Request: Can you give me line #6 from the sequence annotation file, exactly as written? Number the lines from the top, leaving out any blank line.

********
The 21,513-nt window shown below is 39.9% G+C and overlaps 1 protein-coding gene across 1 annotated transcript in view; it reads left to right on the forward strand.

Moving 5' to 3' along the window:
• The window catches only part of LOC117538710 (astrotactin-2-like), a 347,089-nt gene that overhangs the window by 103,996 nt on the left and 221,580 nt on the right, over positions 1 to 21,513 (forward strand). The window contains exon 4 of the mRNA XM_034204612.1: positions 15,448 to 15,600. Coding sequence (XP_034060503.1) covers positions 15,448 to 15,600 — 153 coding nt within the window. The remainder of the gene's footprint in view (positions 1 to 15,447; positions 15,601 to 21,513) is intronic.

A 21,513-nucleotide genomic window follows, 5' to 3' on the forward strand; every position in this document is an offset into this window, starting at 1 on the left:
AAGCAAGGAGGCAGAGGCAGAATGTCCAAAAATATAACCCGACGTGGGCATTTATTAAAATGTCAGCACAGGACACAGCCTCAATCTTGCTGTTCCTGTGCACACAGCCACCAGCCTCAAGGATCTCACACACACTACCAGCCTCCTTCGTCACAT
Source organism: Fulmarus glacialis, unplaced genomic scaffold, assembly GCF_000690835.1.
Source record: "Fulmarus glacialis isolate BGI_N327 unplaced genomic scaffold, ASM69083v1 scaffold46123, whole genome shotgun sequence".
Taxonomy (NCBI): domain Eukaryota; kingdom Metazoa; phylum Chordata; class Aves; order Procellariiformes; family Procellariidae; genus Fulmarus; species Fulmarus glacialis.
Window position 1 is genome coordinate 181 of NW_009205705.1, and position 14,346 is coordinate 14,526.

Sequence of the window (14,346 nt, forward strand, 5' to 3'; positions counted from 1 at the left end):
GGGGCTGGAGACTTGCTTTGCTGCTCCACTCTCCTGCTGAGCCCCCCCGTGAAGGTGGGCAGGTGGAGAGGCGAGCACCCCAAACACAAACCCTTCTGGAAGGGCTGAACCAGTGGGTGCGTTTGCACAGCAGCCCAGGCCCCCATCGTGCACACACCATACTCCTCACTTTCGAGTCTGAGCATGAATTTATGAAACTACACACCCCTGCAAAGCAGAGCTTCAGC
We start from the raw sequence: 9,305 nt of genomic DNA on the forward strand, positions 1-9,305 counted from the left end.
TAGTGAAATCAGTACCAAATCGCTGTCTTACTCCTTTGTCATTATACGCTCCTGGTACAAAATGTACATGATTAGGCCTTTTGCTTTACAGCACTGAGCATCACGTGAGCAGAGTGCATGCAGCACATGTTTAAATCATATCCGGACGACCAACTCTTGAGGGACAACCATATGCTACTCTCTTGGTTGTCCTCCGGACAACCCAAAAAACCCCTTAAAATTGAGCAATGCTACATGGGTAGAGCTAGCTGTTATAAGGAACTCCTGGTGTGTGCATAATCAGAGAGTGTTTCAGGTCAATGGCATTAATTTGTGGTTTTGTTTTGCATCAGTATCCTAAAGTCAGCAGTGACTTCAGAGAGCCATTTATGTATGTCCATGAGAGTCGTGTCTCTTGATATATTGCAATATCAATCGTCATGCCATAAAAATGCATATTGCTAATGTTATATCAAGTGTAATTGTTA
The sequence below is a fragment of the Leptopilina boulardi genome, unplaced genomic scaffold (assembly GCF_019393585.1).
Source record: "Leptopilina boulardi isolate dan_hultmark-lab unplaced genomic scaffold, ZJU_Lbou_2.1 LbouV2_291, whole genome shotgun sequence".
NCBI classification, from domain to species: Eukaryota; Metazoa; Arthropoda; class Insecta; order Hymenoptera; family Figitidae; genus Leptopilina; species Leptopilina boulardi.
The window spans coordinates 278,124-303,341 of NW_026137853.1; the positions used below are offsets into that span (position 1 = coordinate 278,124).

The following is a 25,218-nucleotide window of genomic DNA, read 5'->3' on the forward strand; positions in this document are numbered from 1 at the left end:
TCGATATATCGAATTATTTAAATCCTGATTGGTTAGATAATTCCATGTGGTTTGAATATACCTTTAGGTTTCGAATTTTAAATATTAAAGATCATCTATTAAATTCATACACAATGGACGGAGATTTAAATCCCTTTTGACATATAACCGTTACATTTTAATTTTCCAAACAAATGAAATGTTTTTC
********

Source organism: Fulmarus glacialis, unplaced genomic scaffold, assembly GCF_000690835.1.